Likely Supreme Court Case Will Test Claim That Abortion Restrictions 'Protect' Women's Health
September 11, 2013 — The "canny genius" of the wave of antiabortion laws in the last few years "is that they reduce access to abortion in the name of protecting women's health" and "are written to seem reasonable, sober, and safety based," Emily Bazelon writes in Slate.
Perhaps the best example is a 2011 Oklahoma law that regulates medication abortion and "promises to be the next big Supreme Court case about abortion," she contends.
Bazelon explains that when FDA approved medication abortion in 2000, "it was already legal in 18 countries," and the "standard regimen at the time was a dosage of 600 milligrams of Mifeprex, doled out over three clinic visits, and only to women in the first seven weeks of pregnancy." Research since then has shown that it is safe and effective to use a 200-milligram dose at the initial office visit, with women taking the second drug in the regimen at home. This two-part regimen can be used up to nine weeks of pregnancy.
According to Bazelon, Oklahoma is one of five states that "requires the prescribing doctor to follow the FDA protocol for administering" medication abortion drugs, but "Oklahoma's version isn't written that clearly."
She writes that the law "either bans all medication abortions" -- as the Center for Reproductive Rights, which is challenging the law, insists -- "or it requires doctors who do medical abortions ... to follow the FDA protocol" -- which is what Oklahoma's lawyers maintain. Bazelon writes that what is "fascinating and brilliant" about Oklahoma's law is that it requires physicians to follow FDA protocol, which "sound[s] like a good idea" but is "not how medicine works."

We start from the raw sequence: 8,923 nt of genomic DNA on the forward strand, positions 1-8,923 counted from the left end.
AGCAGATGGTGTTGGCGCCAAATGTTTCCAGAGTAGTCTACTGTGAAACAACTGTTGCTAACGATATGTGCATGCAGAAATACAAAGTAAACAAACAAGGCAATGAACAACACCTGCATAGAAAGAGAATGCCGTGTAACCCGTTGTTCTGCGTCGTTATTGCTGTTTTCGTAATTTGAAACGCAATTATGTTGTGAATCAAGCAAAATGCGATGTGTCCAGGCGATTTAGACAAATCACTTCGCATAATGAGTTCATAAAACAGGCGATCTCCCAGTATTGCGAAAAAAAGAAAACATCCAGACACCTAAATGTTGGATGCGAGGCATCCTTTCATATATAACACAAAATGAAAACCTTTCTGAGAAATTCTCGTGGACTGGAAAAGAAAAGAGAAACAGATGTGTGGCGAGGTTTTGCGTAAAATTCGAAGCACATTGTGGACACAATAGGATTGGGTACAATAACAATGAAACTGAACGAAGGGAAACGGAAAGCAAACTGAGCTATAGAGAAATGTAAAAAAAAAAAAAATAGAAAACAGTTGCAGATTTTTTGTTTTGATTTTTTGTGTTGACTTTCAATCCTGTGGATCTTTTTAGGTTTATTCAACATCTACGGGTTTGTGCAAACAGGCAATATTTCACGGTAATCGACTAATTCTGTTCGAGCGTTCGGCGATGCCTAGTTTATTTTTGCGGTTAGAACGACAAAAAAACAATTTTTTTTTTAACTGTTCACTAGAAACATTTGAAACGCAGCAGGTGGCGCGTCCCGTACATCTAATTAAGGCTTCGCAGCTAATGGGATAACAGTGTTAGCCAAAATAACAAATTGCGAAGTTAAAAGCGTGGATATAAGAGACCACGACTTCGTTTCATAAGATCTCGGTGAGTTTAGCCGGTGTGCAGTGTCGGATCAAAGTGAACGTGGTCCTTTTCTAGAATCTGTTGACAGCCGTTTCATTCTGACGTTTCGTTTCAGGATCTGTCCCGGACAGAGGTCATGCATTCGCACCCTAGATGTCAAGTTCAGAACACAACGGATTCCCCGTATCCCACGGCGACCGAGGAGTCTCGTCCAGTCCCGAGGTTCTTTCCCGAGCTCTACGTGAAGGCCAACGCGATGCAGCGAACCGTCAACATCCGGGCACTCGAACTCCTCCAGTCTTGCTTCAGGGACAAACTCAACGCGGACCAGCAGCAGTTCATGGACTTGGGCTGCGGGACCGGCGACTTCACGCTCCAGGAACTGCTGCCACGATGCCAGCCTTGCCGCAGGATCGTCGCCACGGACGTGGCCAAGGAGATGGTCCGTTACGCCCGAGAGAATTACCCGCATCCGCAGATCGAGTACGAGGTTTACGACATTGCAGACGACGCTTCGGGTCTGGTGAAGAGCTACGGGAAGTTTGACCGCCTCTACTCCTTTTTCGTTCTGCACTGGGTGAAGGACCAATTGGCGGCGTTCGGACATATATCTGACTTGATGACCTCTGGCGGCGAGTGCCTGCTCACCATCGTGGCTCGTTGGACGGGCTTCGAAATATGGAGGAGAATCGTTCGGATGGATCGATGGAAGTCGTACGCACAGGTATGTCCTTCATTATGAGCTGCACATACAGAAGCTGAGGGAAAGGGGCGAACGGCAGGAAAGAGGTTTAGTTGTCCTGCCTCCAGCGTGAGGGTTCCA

Doctors prescribe many medications for "off label" uses, rather than those for which they were initially approved, she explains. In the case of medication abortion, "the alternate regimen is cheaper," and experts say the method is more effective and has less side effects. However, the drug's manufacturer has not sought FDA approval for the new method, in part because it is a costly process and the company faced a "big fight for approval the first time around," according to Bazelon. She notes that while she "heard" that the manufacturer might seek a label change to include the new regimen, the company declined to verify the rumor.
Bazelon points out that the Oklahoma Supreme Court in 2012 "issued a terse opinion striking down the law as unconstitutional without really explaining why, or which interpretation of the law is correct." As a result, the U.S. Supreme Court sent the matter back to the state court for further clarification.
Bazelon thinks it is likely the high court will eventually hear the case, which she writes will hinge on the question, "Should states single out Mifiprex for different treatment from any other drug?"
"On a deeper level," she questions if states should "be in the business of ordering doctors to provide what they believe, based on the best medical evidence, is substandard care." Bazelon concludes, "Only in the field of abortion does the government interfere in this way with doctors and their patients" (Bazelon, Slate, 9/10).